The women broadcast stories and films from the movement, as well as cultural programs on indigenous music, art and dance, for three consecutive weeks. Ratings for the station had never been higher.
Murdering the People
At 4:00am on August 21, unidentified assailants opened fire on the women occupying the building and destroyed the station’s satellite, cutting off its signal. This violence was part of a growing, brutal repression against the popular movement and the people of Oaxaca.
On August 10, Florina Jiménez Lucas experienced that violence firsthand. While participating in another march alongside her husband, she heard shots ring out nearby. Her husband was shot nine times and killed. The autopsy report confirmed that he was shot from above, with bullets from .22 and .38 caliber weapons, which are standard police-issue.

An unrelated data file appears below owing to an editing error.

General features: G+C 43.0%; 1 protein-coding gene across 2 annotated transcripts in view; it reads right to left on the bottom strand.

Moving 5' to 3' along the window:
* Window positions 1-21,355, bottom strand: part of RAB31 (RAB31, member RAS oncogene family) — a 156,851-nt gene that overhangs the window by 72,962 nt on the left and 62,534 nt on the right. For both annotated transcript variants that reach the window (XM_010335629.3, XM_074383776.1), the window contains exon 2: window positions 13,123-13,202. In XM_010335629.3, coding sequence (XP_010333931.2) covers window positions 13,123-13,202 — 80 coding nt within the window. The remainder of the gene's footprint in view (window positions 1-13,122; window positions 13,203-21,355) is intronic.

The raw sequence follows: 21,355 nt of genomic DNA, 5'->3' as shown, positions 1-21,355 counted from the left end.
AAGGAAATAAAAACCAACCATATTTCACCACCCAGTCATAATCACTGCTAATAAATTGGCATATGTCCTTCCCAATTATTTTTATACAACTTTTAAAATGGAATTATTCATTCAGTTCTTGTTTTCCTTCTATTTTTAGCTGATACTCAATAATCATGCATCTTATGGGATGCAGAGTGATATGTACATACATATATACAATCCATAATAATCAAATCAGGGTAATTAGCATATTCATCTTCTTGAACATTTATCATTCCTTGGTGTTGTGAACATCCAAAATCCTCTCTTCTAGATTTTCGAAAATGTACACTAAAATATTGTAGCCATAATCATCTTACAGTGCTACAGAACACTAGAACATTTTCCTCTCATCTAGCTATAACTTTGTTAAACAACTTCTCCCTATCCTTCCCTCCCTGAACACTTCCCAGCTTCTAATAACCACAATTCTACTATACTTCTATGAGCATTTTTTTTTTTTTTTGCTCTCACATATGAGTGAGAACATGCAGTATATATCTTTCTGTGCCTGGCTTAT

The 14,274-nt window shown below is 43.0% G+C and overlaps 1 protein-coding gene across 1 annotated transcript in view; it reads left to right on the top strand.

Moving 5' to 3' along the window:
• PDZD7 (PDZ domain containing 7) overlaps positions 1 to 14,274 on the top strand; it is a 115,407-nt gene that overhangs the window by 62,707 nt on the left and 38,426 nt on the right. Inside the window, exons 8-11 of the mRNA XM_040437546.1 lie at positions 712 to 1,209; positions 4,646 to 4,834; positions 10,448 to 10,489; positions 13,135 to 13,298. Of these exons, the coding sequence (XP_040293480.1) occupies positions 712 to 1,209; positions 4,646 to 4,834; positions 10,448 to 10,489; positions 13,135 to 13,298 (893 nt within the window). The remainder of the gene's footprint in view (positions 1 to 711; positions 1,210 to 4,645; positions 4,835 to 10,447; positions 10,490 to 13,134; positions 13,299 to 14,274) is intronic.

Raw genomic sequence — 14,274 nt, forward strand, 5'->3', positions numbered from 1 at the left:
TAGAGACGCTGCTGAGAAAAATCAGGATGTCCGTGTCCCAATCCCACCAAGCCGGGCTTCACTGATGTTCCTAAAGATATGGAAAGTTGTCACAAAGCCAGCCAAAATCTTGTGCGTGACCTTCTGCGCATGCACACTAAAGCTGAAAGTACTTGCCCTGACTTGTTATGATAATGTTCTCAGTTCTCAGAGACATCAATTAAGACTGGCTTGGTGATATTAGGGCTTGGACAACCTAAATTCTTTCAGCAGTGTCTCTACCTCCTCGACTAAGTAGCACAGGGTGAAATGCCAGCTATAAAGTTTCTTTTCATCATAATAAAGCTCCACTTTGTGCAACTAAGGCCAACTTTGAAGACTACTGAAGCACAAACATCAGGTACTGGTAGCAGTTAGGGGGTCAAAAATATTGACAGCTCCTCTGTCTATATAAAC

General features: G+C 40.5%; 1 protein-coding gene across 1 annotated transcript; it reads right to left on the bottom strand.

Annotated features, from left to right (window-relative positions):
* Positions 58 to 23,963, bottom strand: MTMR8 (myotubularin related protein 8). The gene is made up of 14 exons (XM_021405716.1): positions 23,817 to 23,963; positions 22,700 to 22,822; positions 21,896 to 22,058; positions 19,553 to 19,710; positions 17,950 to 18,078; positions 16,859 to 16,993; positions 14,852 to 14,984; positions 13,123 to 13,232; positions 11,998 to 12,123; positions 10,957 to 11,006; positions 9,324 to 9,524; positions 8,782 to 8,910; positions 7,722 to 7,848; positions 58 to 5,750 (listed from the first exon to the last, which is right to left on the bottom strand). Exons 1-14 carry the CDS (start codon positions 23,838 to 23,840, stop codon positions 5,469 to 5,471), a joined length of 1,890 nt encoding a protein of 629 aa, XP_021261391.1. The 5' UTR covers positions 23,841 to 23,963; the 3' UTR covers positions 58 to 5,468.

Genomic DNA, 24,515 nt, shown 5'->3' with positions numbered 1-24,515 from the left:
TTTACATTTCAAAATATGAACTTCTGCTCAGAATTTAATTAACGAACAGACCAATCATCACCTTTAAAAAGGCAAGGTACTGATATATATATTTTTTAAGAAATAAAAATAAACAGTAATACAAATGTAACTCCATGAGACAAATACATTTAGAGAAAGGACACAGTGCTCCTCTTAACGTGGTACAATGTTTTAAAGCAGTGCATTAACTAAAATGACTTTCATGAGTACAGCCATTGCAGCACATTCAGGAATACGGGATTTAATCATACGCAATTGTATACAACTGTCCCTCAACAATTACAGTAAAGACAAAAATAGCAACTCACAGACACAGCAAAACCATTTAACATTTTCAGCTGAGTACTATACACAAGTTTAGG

Florina continues to participate in organizing and protesting, and has been speaking publicly about her husband’s death since August. The government has challenged the findings of the autopsy report and has not proceeded with a criminal investigation.
She has been threatened and followed since his death, and has had to leave her house; she says it is the support of other women and families in APPO that has helped her survive.
Partly as a way to organize concrete means of support for women who have suffered the effects of violence, arrests, death and disappearances, and partly as a way to consolidate and defend the power that women had accumulated during months of organizing, the women of APPO organized to create a women’s arm of the movement.